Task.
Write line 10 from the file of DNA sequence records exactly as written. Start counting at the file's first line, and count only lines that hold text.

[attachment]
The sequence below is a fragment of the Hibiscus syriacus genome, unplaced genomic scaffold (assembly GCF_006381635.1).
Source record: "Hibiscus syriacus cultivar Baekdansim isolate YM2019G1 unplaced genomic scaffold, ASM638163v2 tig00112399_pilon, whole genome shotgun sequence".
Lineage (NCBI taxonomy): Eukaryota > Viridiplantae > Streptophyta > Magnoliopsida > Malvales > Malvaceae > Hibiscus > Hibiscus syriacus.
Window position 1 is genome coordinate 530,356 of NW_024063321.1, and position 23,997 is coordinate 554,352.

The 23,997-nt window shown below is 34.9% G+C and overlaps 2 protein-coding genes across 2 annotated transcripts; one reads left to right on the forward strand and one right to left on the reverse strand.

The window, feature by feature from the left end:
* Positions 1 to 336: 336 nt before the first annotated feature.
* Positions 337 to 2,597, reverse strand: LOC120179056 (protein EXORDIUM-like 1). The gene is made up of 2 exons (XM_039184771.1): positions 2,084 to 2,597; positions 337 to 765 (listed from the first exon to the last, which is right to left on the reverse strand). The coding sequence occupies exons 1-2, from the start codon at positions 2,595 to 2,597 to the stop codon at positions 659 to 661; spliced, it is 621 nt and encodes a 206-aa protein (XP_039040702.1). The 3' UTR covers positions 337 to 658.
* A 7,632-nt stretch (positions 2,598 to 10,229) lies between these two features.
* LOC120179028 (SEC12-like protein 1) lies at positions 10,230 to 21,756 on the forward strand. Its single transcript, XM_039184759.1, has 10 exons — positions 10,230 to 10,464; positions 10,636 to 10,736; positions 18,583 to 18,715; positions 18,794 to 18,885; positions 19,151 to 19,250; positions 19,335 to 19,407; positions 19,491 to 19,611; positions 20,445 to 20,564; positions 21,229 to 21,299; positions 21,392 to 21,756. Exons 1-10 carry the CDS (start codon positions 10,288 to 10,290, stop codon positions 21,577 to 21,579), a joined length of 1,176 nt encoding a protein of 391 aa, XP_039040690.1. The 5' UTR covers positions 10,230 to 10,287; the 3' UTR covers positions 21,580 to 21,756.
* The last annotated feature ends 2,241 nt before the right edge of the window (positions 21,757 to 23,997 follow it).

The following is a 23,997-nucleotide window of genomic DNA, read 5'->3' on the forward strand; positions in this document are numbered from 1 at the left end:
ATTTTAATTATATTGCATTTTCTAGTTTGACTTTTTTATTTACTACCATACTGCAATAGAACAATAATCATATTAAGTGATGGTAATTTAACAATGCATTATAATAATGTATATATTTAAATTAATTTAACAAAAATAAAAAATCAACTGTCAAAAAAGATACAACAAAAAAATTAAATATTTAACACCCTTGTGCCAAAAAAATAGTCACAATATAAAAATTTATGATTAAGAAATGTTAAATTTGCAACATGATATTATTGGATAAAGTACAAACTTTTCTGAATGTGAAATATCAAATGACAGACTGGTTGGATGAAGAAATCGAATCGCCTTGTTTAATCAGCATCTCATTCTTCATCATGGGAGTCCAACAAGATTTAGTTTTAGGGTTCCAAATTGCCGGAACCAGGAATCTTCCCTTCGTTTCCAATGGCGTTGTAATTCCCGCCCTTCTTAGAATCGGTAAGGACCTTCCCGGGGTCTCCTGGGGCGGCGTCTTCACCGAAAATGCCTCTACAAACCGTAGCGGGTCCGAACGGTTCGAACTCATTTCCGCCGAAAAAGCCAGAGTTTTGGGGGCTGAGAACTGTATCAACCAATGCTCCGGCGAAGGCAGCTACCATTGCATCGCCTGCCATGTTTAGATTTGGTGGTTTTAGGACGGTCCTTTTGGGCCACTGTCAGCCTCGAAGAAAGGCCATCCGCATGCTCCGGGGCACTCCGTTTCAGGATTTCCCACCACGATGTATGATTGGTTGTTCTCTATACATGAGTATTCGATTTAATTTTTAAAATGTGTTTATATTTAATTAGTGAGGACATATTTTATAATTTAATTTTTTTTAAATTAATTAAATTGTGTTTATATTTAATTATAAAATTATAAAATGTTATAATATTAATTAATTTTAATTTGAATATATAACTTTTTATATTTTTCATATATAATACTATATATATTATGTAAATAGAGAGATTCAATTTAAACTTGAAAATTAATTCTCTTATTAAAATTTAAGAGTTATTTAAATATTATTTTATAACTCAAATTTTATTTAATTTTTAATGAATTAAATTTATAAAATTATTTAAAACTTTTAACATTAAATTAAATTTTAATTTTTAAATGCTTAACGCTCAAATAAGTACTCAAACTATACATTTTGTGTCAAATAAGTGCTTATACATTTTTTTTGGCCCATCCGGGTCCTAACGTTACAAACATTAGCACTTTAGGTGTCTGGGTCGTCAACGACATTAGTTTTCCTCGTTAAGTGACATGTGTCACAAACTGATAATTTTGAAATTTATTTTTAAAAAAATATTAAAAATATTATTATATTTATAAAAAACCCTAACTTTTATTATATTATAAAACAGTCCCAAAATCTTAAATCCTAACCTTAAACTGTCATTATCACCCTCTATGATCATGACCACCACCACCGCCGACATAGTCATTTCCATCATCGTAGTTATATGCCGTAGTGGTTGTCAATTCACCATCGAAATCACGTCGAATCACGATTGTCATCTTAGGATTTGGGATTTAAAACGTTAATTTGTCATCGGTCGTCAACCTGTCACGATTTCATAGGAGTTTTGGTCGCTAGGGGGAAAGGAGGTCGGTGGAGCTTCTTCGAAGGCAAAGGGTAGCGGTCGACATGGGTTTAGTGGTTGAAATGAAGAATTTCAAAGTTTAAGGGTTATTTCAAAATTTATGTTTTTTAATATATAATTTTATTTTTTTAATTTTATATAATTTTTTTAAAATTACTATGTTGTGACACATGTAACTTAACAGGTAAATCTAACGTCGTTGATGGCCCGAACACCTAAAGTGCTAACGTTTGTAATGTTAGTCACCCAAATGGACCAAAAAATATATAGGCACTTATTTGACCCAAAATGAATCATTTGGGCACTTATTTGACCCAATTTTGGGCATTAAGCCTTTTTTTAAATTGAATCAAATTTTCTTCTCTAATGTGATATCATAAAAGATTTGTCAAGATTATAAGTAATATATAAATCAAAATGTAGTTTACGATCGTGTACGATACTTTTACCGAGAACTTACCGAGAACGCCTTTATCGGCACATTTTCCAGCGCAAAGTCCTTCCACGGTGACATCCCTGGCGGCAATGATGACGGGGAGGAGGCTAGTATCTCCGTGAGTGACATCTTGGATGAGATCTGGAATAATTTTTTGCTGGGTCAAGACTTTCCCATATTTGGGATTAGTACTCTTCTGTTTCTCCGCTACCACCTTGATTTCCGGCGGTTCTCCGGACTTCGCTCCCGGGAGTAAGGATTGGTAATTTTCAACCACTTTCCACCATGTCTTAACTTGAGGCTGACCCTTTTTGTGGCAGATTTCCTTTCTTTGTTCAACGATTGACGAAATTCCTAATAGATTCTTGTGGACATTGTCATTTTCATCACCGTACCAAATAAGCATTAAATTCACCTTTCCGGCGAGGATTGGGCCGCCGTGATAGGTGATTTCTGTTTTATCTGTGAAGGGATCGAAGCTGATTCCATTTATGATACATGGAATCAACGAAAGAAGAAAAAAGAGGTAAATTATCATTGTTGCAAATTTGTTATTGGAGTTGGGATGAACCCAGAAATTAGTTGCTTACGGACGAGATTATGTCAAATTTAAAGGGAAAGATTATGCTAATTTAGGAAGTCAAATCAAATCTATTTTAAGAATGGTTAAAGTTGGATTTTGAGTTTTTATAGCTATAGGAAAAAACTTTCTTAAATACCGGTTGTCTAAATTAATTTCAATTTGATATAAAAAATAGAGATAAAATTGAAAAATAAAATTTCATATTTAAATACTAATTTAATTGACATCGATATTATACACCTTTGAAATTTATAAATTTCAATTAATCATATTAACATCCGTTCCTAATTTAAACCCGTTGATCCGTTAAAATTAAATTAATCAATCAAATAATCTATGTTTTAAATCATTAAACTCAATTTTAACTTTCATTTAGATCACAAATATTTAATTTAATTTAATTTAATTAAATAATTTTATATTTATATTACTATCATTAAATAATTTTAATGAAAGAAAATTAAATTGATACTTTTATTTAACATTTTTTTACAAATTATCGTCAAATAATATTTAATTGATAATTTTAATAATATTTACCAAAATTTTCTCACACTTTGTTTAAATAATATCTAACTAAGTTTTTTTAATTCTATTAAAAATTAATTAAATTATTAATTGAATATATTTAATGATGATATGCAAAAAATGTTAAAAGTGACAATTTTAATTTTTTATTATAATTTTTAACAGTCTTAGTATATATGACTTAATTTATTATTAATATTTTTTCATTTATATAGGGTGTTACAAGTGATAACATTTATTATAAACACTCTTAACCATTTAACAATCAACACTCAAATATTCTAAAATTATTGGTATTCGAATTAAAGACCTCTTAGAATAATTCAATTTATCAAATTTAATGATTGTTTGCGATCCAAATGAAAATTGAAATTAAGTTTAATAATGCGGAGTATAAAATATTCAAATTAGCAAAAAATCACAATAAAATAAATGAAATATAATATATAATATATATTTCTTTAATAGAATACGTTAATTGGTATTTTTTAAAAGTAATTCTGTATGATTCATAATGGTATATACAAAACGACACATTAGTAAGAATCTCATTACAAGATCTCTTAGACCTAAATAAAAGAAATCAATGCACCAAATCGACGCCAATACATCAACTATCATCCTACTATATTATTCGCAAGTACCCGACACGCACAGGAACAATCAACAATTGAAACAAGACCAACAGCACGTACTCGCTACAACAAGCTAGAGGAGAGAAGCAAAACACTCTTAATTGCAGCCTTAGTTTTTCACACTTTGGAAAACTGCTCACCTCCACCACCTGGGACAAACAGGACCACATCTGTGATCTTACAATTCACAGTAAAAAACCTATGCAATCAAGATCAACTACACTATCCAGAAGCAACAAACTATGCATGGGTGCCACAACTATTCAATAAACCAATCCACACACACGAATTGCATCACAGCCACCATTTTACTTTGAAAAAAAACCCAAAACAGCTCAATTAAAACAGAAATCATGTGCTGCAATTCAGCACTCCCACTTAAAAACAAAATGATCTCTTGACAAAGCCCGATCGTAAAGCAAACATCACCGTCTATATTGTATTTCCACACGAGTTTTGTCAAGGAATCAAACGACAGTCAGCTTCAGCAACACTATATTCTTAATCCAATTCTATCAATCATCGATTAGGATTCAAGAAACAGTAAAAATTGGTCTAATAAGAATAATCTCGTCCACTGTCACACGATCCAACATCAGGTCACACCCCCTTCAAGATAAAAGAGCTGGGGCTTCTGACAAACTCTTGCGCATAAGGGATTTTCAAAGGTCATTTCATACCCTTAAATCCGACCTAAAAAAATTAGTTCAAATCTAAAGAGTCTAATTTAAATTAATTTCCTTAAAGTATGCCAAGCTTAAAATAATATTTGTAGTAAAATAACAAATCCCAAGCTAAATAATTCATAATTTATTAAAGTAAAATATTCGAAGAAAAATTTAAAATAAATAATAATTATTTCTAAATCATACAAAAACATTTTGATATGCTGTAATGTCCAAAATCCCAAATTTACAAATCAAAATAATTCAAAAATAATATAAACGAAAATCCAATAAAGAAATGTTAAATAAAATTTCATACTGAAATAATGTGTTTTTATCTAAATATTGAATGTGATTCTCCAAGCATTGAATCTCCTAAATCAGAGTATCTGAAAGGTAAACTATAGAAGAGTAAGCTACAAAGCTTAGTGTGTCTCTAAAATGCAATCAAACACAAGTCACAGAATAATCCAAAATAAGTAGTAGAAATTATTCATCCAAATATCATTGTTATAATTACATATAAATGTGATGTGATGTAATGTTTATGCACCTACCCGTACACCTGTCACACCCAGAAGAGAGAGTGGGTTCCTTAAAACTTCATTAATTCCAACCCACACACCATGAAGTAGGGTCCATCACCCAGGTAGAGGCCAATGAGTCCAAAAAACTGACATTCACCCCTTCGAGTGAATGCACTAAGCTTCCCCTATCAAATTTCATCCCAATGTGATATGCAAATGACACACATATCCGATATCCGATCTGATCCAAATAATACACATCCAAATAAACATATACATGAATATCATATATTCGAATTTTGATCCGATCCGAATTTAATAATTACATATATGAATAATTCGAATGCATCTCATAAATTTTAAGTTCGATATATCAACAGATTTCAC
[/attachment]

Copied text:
* LOC120179028 (SEC12-like protein 1) lies at positions 10,230 to 21,756 on the forward strand. Its single transcript, XM_039184759.1, has 10 exons — positions 10,230 to 10,464; positions 10,636 to 10,736; positions 18,583 to 18,715; positions 18,794 to 18,885; positions 19,151 to 19,250; positions 19,335 to 19,407; positions 19,491 to 19,611; positions 20,445 to 20,564; positions 21,229 to 21,299; positions 21,392 to 21,756. Exons 1-10 carry the CDS (start codon positions 10,288 to 10,290, stop codon positions 21,577 to 21,579), a joined length of 1,176 nt encoding a protein of 391 aa, XP_039040690.1. The 5' UTR covers positions 10,230 to 10,287; the 3' UTR covers positions 21,580 to 21,756.